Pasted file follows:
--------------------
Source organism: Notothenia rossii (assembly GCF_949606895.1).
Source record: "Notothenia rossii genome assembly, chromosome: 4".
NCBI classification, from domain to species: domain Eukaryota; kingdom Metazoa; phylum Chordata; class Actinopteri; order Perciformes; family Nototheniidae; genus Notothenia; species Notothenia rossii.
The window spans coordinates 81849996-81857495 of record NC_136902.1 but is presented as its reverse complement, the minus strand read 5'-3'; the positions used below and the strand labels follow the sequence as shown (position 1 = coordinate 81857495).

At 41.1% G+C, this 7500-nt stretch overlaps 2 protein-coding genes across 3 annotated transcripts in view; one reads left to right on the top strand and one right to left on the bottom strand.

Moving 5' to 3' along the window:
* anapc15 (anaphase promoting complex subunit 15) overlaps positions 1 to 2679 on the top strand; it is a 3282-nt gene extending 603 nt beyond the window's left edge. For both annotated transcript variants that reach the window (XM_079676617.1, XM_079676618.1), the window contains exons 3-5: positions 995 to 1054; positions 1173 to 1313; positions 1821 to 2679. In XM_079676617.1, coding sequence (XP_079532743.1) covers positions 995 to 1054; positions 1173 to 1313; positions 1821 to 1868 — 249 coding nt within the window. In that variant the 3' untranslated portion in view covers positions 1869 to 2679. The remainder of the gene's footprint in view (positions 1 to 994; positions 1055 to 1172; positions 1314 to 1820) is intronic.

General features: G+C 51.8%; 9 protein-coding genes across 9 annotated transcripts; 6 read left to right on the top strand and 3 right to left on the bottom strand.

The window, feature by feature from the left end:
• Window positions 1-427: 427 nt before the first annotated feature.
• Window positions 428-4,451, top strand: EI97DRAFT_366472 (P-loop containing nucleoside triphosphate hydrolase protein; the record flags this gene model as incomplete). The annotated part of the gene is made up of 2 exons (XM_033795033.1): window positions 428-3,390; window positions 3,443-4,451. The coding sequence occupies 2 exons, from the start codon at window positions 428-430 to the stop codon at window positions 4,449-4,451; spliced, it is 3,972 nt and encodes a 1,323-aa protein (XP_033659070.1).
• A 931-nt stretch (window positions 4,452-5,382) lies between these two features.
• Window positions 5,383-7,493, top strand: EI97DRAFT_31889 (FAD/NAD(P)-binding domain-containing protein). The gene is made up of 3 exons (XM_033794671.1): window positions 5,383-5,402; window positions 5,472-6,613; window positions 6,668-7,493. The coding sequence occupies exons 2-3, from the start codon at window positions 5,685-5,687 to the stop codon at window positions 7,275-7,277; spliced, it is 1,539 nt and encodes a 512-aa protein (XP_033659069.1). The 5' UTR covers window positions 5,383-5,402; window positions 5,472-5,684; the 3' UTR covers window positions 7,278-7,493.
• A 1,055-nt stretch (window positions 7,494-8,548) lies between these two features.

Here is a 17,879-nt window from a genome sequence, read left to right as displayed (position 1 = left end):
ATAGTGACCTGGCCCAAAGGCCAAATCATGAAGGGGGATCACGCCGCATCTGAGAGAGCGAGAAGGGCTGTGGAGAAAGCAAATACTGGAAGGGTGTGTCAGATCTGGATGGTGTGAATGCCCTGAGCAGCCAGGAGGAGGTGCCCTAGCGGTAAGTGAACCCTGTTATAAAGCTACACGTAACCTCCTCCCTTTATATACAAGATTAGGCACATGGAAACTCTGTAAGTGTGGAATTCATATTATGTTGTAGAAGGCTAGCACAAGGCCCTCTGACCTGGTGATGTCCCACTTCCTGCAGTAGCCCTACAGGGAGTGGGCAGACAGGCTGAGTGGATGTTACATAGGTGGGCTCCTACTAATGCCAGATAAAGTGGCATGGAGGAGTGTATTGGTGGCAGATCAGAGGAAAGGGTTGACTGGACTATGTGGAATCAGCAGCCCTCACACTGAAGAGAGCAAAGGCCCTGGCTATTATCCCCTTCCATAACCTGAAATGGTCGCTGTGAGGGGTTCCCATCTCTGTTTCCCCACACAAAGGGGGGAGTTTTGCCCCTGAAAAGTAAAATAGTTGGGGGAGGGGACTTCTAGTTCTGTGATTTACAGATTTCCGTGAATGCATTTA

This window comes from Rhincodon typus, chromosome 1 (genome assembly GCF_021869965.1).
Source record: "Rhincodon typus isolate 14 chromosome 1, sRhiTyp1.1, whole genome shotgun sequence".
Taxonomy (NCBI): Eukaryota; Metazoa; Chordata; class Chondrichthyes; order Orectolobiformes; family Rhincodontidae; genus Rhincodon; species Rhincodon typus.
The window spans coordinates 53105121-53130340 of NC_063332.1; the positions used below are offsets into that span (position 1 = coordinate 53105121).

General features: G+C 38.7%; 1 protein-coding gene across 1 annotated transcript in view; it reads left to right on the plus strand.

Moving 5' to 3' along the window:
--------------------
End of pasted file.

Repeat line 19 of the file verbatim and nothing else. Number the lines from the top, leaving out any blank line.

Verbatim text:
Taxonomy (NCBI): Eukaryota; Metazoa; Chordata; class Chondrichthyes; order Orectolobiformes; family Rhincodontidae; genus Rhincodon; species Rhincodon typus.